Yet another attack bringing into question the safety of UV nail lamps.
Article courtesy of RadTech and Doug Schoon.
UV Lamps for Nail Gels – Facts, Science, and Common Sense
For over 20 years, millions of people have regularly and safely used UV gel nail products. Along with this long history of safe use, all scientific evidence demonstrates that UV nail lamps are safe, when used according to well-established safe practices.
According to the US Food and Drug Administration (FDA), UV nail lamps are safe as used in nail salons.
A statement on the FDA website concludes that “…the FDA views nail curing lamps as low risk when used as directed by the label… To date, the FDA has not received any reports of burns or skin cancer attributed to these lamps.”
RadTech, a nonprofit dedicated to the safe use of ultraviolet and electron beam technologies, supports the FDA and also The Professional Beauty
Association’s (PBA) Nail Manufacturers Council on Safety (NMC) statements that point to studies by scientists at Massachusetts General Hospital and the Alpert School of Medicine at Brown University showing that “typical nail salon exposures are well within the limits of permissible daily UV exposure.” The researchers also found that the risk of developing nonmelanoma skin cancer was many times lower than the risks associated with being exposed to noonday natural sunlight–and that one would need 250 years of weekly nail sessions to equal the theoretical (and low) risk of a single UV light treatment for certain skin conditions such as psoriasis–concluding that “it is highly improbable that any salon customer, no matter the level of nail lamp use, will exceed safe levels of UV exposure.”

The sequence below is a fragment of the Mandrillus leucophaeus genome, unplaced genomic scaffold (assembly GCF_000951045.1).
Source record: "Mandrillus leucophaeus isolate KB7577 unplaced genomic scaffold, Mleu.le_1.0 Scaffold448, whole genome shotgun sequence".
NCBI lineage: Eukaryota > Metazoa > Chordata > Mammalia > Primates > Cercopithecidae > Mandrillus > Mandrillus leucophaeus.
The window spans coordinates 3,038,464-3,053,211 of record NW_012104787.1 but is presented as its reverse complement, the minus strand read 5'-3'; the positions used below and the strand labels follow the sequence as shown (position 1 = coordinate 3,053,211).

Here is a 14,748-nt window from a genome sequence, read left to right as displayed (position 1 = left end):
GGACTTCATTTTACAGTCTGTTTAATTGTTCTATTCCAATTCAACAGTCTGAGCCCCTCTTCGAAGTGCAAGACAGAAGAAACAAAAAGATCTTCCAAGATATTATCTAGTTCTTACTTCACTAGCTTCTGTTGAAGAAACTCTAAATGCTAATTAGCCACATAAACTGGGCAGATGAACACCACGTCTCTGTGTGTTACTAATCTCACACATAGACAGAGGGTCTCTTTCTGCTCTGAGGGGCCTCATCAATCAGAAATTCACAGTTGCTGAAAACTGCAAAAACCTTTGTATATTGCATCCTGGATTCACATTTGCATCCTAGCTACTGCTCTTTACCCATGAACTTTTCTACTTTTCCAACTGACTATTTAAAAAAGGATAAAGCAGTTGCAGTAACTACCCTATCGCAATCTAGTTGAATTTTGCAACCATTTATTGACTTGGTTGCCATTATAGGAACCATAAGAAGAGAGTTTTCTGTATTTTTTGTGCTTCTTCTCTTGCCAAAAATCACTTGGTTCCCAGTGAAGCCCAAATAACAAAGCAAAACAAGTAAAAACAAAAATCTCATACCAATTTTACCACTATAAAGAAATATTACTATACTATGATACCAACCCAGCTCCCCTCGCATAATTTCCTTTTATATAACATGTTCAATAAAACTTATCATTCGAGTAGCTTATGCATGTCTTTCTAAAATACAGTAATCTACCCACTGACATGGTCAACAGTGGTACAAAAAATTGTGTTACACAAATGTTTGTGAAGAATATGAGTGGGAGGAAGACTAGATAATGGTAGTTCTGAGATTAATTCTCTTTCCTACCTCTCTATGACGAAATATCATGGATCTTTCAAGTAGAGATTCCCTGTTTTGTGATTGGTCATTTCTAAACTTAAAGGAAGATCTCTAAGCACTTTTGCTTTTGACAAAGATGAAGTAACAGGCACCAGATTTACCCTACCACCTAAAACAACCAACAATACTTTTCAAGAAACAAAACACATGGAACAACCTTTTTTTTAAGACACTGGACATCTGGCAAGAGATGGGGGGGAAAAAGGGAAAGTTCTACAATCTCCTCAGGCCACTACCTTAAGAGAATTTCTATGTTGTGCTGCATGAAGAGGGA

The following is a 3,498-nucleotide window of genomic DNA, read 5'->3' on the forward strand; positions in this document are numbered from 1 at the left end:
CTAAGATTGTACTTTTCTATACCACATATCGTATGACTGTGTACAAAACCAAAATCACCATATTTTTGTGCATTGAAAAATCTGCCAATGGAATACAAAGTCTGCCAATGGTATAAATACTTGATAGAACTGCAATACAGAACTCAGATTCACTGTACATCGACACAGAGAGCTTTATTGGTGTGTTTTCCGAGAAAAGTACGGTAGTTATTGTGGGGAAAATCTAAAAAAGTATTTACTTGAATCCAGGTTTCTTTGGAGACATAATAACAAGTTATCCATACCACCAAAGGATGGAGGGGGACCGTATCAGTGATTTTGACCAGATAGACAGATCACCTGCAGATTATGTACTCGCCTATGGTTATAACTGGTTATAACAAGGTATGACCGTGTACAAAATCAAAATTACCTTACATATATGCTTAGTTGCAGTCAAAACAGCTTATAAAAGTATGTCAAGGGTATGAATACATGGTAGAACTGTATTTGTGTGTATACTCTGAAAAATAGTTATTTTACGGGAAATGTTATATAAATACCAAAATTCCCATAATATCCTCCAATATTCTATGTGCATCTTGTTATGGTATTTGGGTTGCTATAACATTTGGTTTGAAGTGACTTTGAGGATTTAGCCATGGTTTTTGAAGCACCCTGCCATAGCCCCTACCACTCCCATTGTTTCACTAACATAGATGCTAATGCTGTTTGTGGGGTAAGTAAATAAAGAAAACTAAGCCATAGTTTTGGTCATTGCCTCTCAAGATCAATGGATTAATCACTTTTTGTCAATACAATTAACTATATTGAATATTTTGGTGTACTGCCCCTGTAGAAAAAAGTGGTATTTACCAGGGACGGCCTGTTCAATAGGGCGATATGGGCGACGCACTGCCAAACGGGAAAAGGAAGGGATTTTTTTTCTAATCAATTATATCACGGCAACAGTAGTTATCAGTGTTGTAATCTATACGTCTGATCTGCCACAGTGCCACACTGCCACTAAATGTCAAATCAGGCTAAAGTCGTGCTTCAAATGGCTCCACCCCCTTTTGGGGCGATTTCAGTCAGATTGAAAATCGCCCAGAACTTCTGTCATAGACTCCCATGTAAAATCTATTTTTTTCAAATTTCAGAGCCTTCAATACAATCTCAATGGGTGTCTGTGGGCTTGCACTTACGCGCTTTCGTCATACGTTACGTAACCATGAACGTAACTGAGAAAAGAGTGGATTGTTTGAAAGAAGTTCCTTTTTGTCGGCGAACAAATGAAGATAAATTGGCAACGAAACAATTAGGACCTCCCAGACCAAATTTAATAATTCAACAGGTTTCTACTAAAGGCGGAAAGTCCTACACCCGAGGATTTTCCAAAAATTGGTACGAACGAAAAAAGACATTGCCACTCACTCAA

“In reality, the UV exposure created by nail lamps is very minimal,” says Doug Schoon, NMC Safety co-chair and an internationally-recognized scientist, author and educator with over 30 years’ experience in the cosmetic, beauty and personal care industry. “The Journal of Investigative Dermatology concludes that UV nail lamps are safe and do not cause, or increase the risk of, cancer. In fact, there are no peer-reviewed studies that show an association between human skin cancer and gel nail lamps.”
Studies do mention precautions for safe UV nail lamp use, including by those who may be taking medication that requires them to avoid natural sunlight or for those who may have a condition that makes them extra sensitive to UV radiation. As with all nail care products, the condition of the nail plate should always be checked prior to application (or removal) of UV gels. And for individuals that may have a concern about UV safety, an opaque glove with the fingertips cut off or a cloth over the hand may be used when the nails are being dried.